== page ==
Age threatens to catch up with Chelsea
Published 18/03/2010 | 05:00
It has reached the point at Chelsea where every time they get a bad result in the Champions League you wonder if the manager might have to pay for it with his job. It is hardly the basis upon which to run a harmonious, settled club.
Carlo Ancelotti will not win the Champions League in his first season but to dispense with him immediately would be to make a mockery of Roman Abramovich's attempts to instil some kind of stability into this most volatile of the big-four clubs. Sometimes teams lose games: it is a simple, straightforward point but one that Chelsea, as a club, have struggled to accept in the past.
Jose Mourinho said as much in the aftermath of Tuesday's match, claiming that Abramovich was "not the same person" as he was when, in the summer of 2003, he bought Chelsea and changed English football. "Probably he thought it would be easy (to win the Champions League) when he arrived in football," Mourinho said. "It's not easy. The team that wins will have small details that will make the difference."
The Internazionale coach is not the first person who springs to mind when it comes to a poster boy for fatalistic acceptance of life's highs and lows. But he is right. Football at the highest level is a game of a million imponderables and all even the greatest managers can do is try to nail down as many as they can in any one game.
That is hard to explain to a Russian billionaire who, in the seven years since his supposed Damascene conversion to football at the 2003 Champions League final, has spent somewhere in the region of £710m in trying to repeat the experience with his own club. No one can guarantee him anything apart from the fact that the longer the wait goes on; the more he must keep spending.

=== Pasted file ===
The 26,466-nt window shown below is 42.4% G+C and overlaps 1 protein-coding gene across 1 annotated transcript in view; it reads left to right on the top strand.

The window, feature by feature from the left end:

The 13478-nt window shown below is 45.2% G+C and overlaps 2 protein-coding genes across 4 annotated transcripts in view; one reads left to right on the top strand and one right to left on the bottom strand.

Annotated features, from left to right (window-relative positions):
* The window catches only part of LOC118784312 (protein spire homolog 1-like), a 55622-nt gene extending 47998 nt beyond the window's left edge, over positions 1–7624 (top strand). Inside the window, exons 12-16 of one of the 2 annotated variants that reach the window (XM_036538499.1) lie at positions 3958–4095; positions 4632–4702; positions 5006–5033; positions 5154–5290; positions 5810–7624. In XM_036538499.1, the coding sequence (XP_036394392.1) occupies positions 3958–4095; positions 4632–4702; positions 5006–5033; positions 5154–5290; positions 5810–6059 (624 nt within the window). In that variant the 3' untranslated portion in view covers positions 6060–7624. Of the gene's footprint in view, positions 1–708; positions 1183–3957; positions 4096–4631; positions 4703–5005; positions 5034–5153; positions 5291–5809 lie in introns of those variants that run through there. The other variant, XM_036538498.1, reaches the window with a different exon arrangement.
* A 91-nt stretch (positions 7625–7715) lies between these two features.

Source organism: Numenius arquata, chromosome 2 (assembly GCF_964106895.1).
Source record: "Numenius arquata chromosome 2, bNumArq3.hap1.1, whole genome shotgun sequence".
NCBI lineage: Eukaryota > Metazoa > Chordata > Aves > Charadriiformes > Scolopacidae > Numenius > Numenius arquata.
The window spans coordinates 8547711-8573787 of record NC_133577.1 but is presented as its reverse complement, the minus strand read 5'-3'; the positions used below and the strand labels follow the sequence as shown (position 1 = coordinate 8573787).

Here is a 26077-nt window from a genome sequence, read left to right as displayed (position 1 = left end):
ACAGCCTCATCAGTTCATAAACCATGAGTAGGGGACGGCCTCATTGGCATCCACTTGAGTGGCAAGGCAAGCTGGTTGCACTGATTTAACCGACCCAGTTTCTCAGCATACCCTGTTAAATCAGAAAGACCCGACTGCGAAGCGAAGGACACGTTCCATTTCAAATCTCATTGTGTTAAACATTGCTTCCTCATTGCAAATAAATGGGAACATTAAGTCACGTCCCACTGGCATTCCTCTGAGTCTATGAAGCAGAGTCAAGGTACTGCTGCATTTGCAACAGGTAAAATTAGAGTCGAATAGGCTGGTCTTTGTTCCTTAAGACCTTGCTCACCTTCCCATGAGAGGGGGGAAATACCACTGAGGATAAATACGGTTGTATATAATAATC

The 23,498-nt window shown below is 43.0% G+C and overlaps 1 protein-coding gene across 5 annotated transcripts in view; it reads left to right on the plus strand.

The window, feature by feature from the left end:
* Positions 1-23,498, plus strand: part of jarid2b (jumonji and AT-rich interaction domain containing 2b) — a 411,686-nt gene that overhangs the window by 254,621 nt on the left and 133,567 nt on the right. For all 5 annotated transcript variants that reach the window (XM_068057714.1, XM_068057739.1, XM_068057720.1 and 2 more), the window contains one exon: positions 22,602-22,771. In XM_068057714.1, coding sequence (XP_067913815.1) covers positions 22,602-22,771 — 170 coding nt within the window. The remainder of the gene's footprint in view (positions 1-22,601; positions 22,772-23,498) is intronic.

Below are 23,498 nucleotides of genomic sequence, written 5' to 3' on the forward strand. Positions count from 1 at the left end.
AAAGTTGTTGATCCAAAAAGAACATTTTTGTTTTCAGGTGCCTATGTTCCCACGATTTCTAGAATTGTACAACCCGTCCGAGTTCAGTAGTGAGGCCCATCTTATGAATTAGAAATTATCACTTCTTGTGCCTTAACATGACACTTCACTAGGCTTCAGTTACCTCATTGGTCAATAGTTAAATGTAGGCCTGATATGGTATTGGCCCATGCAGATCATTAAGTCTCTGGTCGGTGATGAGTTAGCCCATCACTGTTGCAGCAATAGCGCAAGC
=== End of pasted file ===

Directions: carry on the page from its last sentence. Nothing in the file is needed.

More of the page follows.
Three out of Ancelotti's four predecessors -- Mourinho, Avram Grant and Luiz Felipe Scolari -- were tossed aside quickly and ruthlessly at the first sign of failure. The indications are that Ancelotti will get a bit longer than them. He has said all season that Abramovich wants to win the Premier League or the Champions League and is not too bothered which one of the two; so the league it must be.
So Ancelotti gets another season -- but what about his players? This is the Chelsea team that Mourinho built and they are reaching an age where they will have to be replaced soon. By the time next season starts, six key players will be in their 30s: Michael Ballack will be 33, Didier Drogba, Ricardo Carvalho and Frank Lampard all 32, Nicolas Anelka 31 and Florent Malouda will be 30.
Like the current Milan squad, this Chelsea team are growing old together and although the club's U-18s are in the FA Youth Cup final, very few of those players have any first-team experience. They cannot go on indefinitely with a squad that was assembled in the days when Abramovich was paying the biggest fees in football.
The Frank Arnesen experiment in the academy has cost anything upwards of £60m but it is still yet to produce a single player who has nailed down a first-team place. In past years, Chelsea's failures in the Champions League have been offset by a new signing that has given them -- or at least promised to give them -- a new dimension. Sooner or later they will have to think about replacing the likes of Lampard and Drogba in the long-term; a task in replacing established players that Manchester United and Arsenal are so much better prepared for.
Inevitably it will mean that Abramovich will have to spend money yet again if he is to make Chelsea the attractive destination for big-name players that it was five years ago. With the club running at an annual loss -- £44m was the most recent -- that means the money will have to come externally.
The consolation, if there is any, is that Chelsea would still be sustaining giant losses even if they had won the Champions League by now. The fear is that if they do end up winning the damn thing one day, Abramovich will then have even greater reason to consider his long-term involvement with the club. One trophy is not going to make the expensive business of owning Chelsea any less punitive.